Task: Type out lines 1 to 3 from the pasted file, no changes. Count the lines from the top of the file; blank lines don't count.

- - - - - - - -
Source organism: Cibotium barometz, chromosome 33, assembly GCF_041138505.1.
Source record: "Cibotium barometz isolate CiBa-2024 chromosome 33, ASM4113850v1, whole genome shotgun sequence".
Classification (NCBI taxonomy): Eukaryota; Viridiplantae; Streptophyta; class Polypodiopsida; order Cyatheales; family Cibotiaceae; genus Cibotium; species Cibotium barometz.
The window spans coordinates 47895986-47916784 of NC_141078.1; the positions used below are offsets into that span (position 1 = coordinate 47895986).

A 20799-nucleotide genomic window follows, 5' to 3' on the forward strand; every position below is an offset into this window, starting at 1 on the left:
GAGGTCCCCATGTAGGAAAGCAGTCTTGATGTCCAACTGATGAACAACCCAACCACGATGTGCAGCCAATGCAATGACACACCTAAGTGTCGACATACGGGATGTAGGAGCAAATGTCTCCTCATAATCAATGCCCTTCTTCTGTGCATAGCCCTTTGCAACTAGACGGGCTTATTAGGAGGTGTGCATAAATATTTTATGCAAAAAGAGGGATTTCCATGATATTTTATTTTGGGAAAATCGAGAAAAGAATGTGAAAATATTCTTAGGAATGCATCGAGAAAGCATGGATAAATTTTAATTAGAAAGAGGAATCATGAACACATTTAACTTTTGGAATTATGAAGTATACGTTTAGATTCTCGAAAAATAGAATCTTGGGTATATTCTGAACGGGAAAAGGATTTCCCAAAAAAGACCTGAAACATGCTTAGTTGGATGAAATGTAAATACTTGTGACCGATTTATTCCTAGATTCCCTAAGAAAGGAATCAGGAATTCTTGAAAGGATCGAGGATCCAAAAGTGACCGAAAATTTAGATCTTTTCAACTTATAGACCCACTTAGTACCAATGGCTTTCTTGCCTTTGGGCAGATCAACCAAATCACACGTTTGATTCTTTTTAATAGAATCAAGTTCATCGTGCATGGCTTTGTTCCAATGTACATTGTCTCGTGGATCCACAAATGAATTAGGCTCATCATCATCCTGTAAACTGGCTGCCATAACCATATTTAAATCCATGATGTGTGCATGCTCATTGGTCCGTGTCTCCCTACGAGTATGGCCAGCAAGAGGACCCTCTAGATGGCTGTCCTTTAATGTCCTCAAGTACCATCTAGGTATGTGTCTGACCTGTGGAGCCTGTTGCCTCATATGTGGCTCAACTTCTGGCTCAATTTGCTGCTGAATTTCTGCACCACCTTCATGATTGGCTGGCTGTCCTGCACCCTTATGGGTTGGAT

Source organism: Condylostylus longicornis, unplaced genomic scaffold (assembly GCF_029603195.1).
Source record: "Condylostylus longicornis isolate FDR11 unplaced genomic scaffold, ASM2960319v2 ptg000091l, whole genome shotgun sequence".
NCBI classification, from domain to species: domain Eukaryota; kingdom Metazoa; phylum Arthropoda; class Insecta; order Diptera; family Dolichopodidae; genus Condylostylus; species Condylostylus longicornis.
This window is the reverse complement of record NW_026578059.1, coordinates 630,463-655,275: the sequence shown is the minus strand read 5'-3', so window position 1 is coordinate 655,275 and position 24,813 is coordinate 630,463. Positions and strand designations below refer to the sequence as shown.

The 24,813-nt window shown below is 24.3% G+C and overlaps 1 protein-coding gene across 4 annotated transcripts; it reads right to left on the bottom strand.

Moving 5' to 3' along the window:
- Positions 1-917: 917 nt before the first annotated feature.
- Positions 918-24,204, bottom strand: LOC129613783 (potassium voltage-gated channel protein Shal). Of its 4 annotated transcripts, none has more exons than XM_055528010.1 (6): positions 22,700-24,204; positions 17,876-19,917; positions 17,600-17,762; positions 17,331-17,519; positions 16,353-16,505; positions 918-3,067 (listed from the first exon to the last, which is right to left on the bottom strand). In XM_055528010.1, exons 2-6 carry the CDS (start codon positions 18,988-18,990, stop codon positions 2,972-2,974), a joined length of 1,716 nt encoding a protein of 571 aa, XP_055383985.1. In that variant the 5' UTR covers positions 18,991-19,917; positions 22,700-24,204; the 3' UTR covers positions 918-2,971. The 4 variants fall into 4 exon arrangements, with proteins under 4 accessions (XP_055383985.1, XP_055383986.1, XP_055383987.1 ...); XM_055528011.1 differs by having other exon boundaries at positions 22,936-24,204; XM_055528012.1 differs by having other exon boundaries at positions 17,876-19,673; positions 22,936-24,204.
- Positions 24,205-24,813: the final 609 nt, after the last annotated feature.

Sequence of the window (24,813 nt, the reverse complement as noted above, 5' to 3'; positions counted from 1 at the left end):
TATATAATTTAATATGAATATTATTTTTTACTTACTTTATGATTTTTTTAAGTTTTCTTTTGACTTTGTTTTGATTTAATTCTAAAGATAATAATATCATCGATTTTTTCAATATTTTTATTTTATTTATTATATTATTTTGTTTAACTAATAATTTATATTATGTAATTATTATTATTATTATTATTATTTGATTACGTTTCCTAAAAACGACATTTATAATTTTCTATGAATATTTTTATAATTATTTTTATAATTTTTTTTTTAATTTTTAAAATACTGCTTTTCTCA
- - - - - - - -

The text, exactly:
Source organism: Cibotium barometz, chromosome 33, assembly GCF_041138505.1.
Source record: "Cibotium barometz isolate CiBa-2024 chromosome 33, ASM4113850v1, whole genome shotgun sequence".
Classification (NCBI taxonomy): Eukaryota; Viridiplantae; Streptophyta; class Polypodiopsida; order Cyatheales; family Cibotiaceae; genus Cibotium; species Cibotium barometz.